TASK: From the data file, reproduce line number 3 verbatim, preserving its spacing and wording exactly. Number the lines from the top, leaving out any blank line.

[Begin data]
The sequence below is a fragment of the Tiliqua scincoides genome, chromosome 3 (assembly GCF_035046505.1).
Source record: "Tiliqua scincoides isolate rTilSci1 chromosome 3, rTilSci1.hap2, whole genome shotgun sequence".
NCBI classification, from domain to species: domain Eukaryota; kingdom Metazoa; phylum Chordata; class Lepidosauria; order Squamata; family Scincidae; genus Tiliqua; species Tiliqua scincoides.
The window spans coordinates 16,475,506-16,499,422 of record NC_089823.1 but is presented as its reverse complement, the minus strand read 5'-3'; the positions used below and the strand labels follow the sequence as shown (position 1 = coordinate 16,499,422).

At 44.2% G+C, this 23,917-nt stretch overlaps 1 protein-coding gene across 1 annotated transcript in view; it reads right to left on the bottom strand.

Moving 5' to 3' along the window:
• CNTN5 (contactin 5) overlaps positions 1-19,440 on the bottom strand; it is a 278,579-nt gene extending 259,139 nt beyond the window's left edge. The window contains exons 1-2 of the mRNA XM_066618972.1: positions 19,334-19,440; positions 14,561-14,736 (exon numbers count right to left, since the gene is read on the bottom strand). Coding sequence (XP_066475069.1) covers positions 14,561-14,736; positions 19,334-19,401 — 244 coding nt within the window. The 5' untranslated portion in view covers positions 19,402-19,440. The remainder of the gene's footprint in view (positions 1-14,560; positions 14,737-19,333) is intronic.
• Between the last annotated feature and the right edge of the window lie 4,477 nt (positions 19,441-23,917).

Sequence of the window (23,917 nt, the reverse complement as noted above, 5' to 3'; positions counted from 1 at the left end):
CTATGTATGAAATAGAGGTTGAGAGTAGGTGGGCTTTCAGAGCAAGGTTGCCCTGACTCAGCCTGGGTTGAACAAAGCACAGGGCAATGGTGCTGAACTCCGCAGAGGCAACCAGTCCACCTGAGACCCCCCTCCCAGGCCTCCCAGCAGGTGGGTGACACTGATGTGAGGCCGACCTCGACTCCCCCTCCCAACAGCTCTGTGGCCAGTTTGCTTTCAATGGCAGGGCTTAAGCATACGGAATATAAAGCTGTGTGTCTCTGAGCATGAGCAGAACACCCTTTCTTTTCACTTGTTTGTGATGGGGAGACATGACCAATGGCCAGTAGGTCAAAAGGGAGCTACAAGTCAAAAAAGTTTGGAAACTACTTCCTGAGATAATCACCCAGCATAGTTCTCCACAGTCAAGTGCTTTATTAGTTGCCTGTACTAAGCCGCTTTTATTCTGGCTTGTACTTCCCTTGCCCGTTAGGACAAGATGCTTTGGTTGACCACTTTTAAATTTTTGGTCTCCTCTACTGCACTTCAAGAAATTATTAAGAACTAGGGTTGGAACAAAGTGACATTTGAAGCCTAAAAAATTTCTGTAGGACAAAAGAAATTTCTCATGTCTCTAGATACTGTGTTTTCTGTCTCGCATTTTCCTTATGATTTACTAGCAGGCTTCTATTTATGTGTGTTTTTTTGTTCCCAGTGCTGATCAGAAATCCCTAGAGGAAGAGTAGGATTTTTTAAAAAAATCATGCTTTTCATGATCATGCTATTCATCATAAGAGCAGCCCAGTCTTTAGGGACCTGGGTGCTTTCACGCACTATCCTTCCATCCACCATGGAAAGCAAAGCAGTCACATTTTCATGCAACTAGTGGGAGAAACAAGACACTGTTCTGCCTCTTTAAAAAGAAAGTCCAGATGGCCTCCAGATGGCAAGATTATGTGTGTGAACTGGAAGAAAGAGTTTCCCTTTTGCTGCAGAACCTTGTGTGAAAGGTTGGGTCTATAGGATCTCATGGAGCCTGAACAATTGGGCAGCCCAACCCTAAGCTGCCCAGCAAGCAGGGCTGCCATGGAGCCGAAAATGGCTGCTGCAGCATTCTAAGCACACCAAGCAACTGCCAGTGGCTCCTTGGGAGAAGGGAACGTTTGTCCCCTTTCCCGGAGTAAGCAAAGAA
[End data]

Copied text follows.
NCBI classification, from domain to species: domain Eukaryota; kingdom Metazoa; phylum Chordata; class Lepidosauria; order Squamata; family Scincidae; genus Tiliqua; species Tiliqua scincoides.